As we sat and listened to her most unusual story, a holy awe settled over the congregation. I myself was astonished at such an amazing recitation. But more was to come, With genuine sincerity in her eyes she looked at me and asked: “Pastor, what is the difference between your baptism and that other church’s? God would not let me be baptized there and I want to know why?

I explained that even though we both immersed candidates in water, our church did it in Jesus Name, which is the Name of the Father, and of the Son, and of the Holy Ghost. The other church merely repeated the titles without mentioning the name. She readily saw this truth and then realized why God had led her to our church. “In all places where I record my name I will come unto thee, and I will bless thee” (Exodus 20:24).

I baptized her in Jesus Name for the remission of sins. Shortly after that she passed on to her reward. I am confident that at this very moment as I write her testimony and her face comes up before me in memory, she is in heaven worshipping the One Personed God, our Lord Jesus Christ, whose Name she took on in baptism.


A second incident occurred while I was attending a Pentecostal convention in Houston. I met a young man who needed a job. I knew of an employment opportunity in Galveston and agreed to drive him there. I thought it would be a good opportunity to witness to him. On the way he began to speak in a very disjointed and incoherent fashion. He claimed to be able to understand the speech of animals and to get “revelations” from them. He asked me if that was of God. I told him he had a demon. He tried to flee the car but we were on a high bridge by this time and I refused to stop.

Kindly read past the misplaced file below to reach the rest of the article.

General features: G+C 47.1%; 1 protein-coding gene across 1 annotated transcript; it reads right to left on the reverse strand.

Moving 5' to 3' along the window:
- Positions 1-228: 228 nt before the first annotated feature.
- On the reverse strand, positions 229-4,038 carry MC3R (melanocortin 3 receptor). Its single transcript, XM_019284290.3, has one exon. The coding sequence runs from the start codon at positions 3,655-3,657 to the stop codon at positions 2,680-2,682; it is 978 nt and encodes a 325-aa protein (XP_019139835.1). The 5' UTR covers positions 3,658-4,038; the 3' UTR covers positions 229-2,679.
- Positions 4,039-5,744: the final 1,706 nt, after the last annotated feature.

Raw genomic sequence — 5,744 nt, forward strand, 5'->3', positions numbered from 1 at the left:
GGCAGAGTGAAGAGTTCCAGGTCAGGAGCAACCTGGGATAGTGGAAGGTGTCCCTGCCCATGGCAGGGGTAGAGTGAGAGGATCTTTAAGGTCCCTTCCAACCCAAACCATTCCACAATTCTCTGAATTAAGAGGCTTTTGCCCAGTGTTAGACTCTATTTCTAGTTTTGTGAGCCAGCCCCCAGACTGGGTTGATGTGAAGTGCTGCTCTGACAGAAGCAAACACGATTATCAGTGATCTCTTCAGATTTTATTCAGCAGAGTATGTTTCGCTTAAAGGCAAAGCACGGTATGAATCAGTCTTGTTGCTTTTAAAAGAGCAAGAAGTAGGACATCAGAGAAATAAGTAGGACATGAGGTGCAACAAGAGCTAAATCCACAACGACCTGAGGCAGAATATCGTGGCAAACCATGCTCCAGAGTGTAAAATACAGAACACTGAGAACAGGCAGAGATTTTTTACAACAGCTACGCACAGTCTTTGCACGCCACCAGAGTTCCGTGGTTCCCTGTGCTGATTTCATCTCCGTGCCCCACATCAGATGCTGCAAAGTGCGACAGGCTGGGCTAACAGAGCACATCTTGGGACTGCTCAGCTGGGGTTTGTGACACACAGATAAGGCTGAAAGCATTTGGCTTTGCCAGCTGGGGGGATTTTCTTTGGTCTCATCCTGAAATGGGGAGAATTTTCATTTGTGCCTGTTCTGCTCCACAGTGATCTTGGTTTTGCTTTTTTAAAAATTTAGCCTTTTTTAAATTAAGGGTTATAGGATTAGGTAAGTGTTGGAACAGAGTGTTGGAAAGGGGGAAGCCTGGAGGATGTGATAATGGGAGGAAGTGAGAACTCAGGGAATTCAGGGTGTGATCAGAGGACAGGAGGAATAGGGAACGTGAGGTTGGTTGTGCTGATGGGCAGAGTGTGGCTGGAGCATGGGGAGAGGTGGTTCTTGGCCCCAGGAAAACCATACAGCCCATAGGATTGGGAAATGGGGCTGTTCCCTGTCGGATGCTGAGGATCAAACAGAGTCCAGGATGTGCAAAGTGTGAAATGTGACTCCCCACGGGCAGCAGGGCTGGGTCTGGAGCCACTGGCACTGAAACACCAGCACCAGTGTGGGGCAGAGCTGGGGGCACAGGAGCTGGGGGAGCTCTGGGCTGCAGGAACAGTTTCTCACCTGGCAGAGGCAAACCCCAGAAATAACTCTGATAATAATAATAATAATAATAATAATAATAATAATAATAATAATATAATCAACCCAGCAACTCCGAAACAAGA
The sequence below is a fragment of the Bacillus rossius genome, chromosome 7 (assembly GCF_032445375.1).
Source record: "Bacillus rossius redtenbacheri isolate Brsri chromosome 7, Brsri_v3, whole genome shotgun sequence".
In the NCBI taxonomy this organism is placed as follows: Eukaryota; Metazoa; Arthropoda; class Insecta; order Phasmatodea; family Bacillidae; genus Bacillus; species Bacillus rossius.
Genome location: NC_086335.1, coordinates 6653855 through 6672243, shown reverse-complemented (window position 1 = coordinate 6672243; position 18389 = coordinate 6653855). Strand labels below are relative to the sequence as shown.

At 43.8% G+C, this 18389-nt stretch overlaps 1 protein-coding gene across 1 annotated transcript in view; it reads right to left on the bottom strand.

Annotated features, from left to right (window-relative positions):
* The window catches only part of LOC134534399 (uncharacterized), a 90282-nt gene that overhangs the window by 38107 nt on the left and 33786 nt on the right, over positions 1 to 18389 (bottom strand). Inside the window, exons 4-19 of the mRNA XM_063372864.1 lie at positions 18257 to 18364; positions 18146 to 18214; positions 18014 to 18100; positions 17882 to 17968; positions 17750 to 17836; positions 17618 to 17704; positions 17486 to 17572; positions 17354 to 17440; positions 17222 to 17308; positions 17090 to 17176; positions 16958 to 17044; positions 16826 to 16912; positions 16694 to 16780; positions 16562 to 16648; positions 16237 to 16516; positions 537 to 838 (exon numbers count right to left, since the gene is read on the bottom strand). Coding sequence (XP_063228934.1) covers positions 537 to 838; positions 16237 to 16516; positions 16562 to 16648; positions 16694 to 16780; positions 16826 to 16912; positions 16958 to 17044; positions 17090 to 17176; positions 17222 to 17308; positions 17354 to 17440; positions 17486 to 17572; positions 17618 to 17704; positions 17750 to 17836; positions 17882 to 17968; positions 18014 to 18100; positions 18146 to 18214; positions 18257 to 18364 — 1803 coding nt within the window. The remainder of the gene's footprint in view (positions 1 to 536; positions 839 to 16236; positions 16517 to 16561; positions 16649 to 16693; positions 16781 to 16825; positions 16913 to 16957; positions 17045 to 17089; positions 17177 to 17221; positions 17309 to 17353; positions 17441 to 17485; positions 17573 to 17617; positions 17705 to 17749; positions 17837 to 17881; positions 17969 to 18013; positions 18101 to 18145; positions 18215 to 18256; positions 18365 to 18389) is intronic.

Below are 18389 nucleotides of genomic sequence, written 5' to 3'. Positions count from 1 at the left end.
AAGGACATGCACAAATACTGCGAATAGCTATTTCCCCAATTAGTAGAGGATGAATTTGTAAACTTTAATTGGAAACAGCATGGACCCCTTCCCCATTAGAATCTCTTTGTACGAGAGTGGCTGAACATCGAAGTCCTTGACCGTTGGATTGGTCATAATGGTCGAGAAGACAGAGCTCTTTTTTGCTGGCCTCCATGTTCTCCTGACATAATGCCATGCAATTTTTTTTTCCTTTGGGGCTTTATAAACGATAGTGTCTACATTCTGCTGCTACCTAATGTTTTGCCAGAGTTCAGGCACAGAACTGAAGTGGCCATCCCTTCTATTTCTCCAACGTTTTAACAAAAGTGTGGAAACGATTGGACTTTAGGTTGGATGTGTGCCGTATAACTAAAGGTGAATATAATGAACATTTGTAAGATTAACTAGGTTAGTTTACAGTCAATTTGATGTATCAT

When we got to Galveston, about midnight, I stopped the car along side their famous sea wall. We both got out. I told him he was demon possessed and needed to be delivered. He agreed and fell down at my feet sobbing and holding me fast by the ankles so I could not leave. I began rebuking the spirit that was in him. The few remaining tourists that straggled past us that night gave us a wide berth! I’m sure it presented quite a sight.

The spirit came out of him and a great calm swept over him. I knew there had been a change. Next I led him in a prayer of repentance as he turned his life over to Christ.

His next remark caught me by surprise. He said: “Shouldn’t I be baptized?” I responded affirmatively, but told him I did not have a church in this city and therefore had no access to a baptistery. He pointed to the vast Gulf of Mexico that stretched before us on all sides, and like the Ethiopian of old; he asked why this would not be sufficient. (Acts 8:36) Somewhat embarrassed for not having realized what a mighty “baptistery” God had provided us, I told him it was indeed sufficient.